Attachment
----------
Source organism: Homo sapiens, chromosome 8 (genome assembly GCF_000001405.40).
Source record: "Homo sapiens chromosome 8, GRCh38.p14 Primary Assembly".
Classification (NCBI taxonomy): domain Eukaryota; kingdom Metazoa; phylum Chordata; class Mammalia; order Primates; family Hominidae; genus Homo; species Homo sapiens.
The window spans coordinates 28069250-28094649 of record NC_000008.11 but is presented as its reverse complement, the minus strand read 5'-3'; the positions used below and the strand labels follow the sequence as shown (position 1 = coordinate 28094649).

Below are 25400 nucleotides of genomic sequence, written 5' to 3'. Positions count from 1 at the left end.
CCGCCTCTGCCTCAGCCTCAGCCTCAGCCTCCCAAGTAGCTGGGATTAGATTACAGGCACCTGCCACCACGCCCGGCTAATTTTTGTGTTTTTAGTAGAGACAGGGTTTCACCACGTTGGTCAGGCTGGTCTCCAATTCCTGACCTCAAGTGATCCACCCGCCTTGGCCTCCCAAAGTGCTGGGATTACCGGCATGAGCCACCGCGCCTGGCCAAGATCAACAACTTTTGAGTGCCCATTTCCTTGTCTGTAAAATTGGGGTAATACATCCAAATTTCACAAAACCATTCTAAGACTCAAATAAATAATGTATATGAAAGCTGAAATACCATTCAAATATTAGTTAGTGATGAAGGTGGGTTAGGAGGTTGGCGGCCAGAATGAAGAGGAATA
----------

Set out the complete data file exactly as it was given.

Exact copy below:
Source organism: Homo sapiens, chromosome 8 (genome assembly GCF_000001405.40).
Source record: "Homo sapiens chromosome 8, GRCh38.p14 Primary Assembly".
Classification (NCBI taxonomy): domain Eukaryota; kingdom Metazoa; phylum Chordata; class Mammalia; order Primates; family Hominidae; genus Homo; species Homo sapiens.
The window spans coordinates 28069250-28094649 of record NC_000008.11 but is presented as its reverse complement, the minus strand read 5'-3'; the positions used below and the strand labels follow the sequence as shown (position 1 = coordinate 28094649).

Below are 25400 nucleotides of genomic sequence, written 5' to 3'. Positions count from 1 at the left end.
CCGCCTCTGCCTCAGCCTCAGCCTCAGCCTCCCAAGTAGCTGGGATTAGATTACAGGCACCTGCCACCACGCCCGGCTAATTTTTGTGTTTTTAGTAGAGACAGGGTTTCACCACGTTGGTCAGGCTGGTCTCCAATTCCTGACCTCAAGTGATCCACCCGCCTTGGCCTCCCAAAGTGCTGGGATTACCGGCATGAGCCACCGCGCCTGGCCAAGATCAACAACTTTTGAGTGCCCATTTCCTTGTCTGTAAAATTGGGGTAATACATCCAAATTTCACAAAACCATTCTAAGACTCAAATAAATAATGTATATGAAAGCTGAAATACCATTCAAATATTAGTTAGTGATGAAGGTGGGTTAGGAGGTTGGCGGCCAGAATGAAGAGGAATA